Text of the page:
How Did Valles Marineris Form?
How Did Valles Marineris Form?
ESP_025415_1675  Science Theme: 
This image (and its companion for stereo) crosses an impact crater about 50 kilometers (30 miles) wide. The crater was visible in Mariner 9 and Viking Orbiter images acquired decades ago, and was interpreted as evidence that the floor of Coprates Chasma was an old surface like that of the surrounding plateaus north and south of the canyon, and had dropped more than 10 kilometers (6 miles) as a huge intact block of crust.

However, this image and others acquired by MRO reveal a geologically young crater, with far fewer superimposed craters than the high plateaus, and well-preserved primary impact morphologies. This crater must have formed after the opening of Valles Marineris, and is not evidence, by itself, that this portion of the canyon system formed from simple downdrop of a giant intact block.

The opening of Valles Marineris did involve crustal spreading and faulting, but may have had a more complex history. Many of the large landslides in Valles Marineris could have been triggered by this impact event.

Written by: Alfred McEwen (audio recording by Tre Gibbs)  (25 April 2012)

This is a stereo pair with ESP_026259_1675.
Acquisition date
28 December 2011

Local Mars time

Latitude (centered)

Longitude (East)

Spacecraft altitude
266.0 km (165.3 miles)

Original image scale range
53.2 cm/pixel (with 2 x 2 binning) so objects ~160 cm across are resolved

Map projected scale
50 cm/pixel and North is up

Map projection

Emission angle

Phase angle

Solar incidence angle
53°, with the Sun about 37° above the horizon

Solar longitude
49.5°, Northern Spring

For non-map projected images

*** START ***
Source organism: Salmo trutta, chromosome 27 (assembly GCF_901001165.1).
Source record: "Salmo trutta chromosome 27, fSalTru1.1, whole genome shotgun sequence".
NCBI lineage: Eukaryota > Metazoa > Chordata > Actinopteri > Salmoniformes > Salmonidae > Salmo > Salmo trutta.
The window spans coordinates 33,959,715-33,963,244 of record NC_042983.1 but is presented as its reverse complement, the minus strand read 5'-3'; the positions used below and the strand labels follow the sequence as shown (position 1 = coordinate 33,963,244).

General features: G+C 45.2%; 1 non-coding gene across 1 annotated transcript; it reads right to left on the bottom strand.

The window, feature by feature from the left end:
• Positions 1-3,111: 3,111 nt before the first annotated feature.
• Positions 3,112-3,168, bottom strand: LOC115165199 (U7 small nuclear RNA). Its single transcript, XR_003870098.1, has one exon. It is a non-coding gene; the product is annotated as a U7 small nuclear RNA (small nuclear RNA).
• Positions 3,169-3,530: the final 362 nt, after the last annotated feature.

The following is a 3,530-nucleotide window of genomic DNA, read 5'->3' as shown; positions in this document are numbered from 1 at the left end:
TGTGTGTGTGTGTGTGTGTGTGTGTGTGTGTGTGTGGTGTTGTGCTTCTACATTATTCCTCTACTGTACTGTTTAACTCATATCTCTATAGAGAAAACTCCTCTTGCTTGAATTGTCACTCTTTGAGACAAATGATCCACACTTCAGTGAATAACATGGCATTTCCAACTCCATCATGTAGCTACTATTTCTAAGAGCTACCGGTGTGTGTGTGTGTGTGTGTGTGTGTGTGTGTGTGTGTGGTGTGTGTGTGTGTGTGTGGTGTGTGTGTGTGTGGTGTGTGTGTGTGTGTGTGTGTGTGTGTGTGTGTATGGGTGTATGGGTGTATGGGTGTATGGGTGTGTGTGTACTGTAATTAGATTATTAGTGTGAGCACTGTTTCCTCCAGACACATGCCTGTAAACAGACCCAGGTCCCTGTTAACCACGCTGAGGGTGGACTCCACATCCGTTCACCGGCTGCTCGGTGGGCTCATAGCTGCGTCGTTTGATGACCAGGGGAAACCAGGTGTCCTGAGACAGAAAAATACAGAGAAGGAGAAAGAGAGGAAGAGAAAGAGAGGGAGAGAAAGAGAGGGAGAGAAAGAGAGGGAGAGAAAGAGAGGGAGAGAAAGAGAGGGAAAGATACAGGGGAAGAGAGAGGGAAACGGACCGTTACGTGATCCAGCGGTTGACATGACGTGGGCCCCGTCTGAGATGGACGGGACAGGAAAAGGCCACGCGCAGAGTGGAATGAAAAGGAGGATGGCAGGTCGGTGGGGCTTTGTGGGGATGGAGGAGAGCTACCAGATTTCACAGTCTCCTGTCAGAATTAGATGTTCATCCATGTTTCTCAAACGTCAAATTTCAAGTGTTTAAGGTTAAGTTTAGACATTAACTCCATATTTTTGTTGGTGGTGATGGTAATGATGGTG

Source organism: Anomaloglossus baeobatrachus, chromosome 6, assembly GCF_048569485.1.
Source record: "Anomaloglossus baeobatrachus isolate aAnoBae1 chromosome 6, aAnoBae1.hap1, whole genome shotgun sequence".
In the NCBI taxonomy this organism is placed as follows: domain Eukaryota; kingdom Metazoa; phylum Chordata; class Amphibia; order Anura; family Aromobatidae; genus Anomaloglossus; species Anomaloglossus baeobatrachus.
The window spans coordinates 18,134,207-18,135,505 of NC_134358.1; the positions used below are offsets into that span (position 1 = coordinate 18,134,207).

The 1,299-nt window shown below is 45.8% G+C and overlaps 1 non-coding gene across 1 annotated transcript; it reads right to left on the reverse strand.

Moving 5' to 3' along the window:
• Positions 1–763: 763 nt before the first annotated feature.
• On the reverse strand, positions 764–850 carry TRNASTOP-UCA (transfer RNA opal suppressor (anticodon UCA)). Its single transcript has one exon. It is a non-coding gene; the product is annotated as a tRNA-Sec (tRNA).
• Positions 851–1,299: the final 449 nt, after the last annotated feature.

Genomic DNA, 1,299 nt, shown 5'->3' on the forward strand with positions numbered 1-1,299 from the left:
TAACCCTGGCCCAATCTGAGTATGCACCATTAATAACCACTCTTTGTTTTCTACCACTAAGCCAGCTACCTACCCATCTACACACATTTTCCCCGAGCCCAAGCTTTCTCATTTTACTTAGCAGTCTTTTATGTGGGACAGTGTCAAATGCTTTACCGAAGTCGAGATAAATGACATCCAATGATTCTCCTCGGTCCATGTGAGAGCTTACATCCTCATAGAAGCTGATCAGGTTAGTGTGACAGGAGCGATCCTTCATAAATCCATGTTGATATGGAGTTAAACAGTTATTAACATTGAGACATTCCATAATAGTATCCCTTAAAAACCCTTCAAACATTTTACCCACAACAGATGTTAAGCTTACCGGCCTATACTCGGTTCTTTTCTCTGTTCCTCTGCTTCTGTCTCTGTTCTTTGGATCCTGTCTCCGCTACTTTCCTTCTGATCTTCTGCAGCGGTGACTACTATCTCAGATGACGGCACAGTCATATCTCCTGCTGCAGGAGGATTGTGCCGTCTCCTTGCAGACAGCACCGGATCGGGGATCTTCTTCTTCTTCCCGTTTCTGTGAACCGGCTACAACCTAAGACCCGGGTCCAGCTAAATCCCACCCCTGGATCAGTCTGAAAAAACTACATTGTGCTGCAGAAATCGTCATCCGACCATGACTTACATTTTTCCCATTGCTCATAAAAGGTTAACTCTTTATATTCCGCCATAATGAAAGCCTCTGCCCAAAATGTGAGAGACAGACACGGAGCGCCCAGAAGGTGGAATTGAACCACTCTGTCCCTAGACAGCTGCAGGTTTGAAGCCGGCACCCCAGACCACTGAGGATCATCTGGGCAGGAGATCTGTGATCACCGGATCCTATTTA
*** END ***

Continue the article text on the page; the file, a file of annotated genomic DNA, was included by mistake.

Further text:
North azimuth:  97°
Sub-solar azimuth:  41.6°
Black and white
map projected  non-map

IRB color
map projected  non-map

Merged IRB
map projected

Merged RGB
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RGB color
non-map projected

Black and white
map-projected   (405MB)

IRB color
map-projected   (238MB)

Black and white
map-projected  (194MB)
non-map           (189MB)

IRB color
map projected  (75MB)
non-map           (244MB)

Merged IRB
map projected  (405MB)

Merged RGB
map-projected  (361MB)

RGB color
non map           (217MB)
Map-projected, reduced-resolution
Full resolution JP2 download
Anaglyph details page

B&W label
Color label
Merged IRB label
Merged RGB label
EDR products

IRB: infrared-red-blue
RGB: red-green-blue
About color products (PDF)

Black & white is 5 km across; enhanced color about 1 km
For scale, use JPEG/JP2 black & white map-projected images

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NASA’s Jet Propulsion Laboratory, a division of the California Institute of Technology in Pasadena, Calif., manages the Mars Reconnaissance Orbiter for NASA’s Science Mission Directorate, Washington. The HiRISE camera was built by Ball Aerospace and Technology Corporation and is operated by the University of Arizona.